Quantitative and Qualitative Instruments of Monetary Policy
Created on 05 Jan 2021
Wraps up in 5 Min
Read by 1.7m people
Updated on 10 Sep 2022
The implementation of RBI's Quantitative and Qualitative (Called as Monetary Policy) instruments plays an important role in the development of the country. If the required money supply for the economy is not available in the market, it leads to a decline in investment in the economy. On the other hand, if the money supply in the economy is more than what is required, then the poor section of the economy will suffer because the price of essential commodities will rise.
In the Indian Economy, RBI is the sole authority that decides the money supply in the economy. And to control this, RBI implements the monetary policy's Quantitative and Qualitative instruments to achieve economic goals. The main instruments of these policies are CRR, SLR, Bank Rate, Repo Rate, Reverse Repo Rate, Open Market Operations, etc.
Let's understand the Quantitative and Qualitative instruments of RBI's monetary policy individually.
The quantitative instruments are also known as general tools used by the RBI (Reserve Bank of India). As the name suggests, these instruments are related to the quantity and volume of the money. These instruments are designed to control the total volume/money of the bank credit in the economy. These instruments are indirect in their nature and are used to influence the quantity of credit in the economy.
Bank Rate Policy
The bank rate is the minimum rate at which the central bank lends money and rediscounts first-class bills of exchange and securities held by commercial banks. When RBI gets a hint that inflation is rising, it increases the bank interest rates so that commercial banks borrow less money and the inflation stays under control.
Commercial banks also increase their lending rate to the public and business enterprises so that people borrow less money, which will eventually help to control inflation.
On the other hand, when RBI reduces bank rates, that means borrowing for commercial banks will become cheap and easier. This allows the commercial banks to lend money to borrowers on a lower lending rate, which will further encourage borrowers and businessmen.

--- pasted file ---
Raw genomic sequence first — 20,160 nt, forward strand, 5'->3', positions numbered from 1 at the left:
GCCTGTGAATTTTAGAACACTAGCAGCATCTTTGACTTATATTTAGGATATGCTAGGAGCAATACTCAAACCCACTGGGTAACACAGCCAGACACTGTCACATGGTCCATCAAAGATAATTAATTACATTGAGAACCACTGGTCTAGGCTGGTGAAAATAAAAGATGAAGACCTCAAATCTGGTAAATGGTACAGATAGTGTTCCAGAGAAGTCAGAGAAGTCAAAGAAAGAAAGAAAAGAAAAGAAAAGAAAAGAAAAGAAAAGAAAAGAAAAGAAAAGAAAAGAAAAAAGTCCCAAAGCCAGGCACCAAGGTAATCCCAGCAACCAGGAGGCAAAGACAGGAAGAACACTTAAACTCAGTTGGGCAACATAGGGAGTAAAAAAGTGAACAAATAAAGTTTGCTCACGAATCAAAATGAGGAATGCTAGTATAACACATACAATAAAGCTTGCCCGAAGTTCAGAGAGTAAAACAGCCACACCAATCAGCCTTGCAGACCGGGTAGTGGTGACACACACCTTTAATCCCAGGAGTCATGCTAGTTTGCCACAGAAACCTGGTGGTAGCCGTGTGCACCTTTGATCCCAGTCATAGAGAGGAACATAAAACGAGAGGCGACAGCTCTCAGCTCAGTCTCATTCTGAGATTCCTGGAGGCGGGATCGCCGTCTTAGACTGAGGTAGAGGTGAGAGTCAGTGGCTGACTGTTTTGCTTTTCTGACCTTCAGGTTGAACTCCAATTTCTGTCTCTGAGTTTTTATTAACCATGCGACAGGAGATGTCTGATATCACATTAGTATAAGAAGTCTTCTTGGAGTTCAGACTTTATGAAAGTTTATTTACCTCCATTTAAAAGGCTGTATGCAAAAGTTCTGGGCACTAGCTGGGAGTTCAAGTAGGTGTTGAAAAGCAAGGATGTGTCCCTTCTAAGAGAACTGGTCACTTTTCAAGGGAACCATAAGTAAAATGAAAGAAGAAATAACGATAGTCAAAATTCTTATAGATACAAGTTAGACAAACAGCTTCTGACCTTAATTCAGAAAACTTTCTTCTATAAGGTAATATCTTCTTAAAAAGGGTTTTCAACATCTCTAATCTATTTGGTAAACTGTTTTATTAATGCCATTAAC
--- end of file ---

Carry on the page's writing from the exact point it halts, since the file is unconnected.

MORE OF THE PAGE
Legal Reserve Ratios
The commercial banks have to keep a certain amount of reserve assets in the form of reserve cash. Some portion of these cash reserves is their total assets in the form of cash.
To maintain liquidity and to control credit in the economy, the RBI also keeps a certain amount of cash reserves. These reserve ratios are known as SLR (Statutory Liquidity Ratio) and CRR (Cash Reserve Ratio).
CRR refers to a certain percentage of commercial bank's net demand and time liability that commercial banks have to maintain with the RBI at all times. In India, the CRR remains between 3-15 per cent by the law.
SLR refers to a certain percentage of reserves to be maintained in the form of gold and foreign securities. In India, SLR remains 25-40% by the law.
Any changes in SLR and CRR bring out the change in the position of commercial banks.
Open Market Operations (OMO)
The sale and purchase of security in the long run/short run by the RBI in the money market is known as open market operations. This is a popular instrument of the RBI's monetary policy.
To influence the term and structure of the interest rate and to stabilize the market for government securities, etc., the RBI uses OMO, and this operation is also used to wipe out the shortage of money in the money market.
If RBI sells securities in the money market, private and commercial banks and even individuals buy it. This leads to a reduction in the existing money supply as money gets transferred from commercial banks to the RBI. On the other hand, when RBI buys securities from the commercial banks, the commercial banks that sell receive the amount they had invested in RBI before.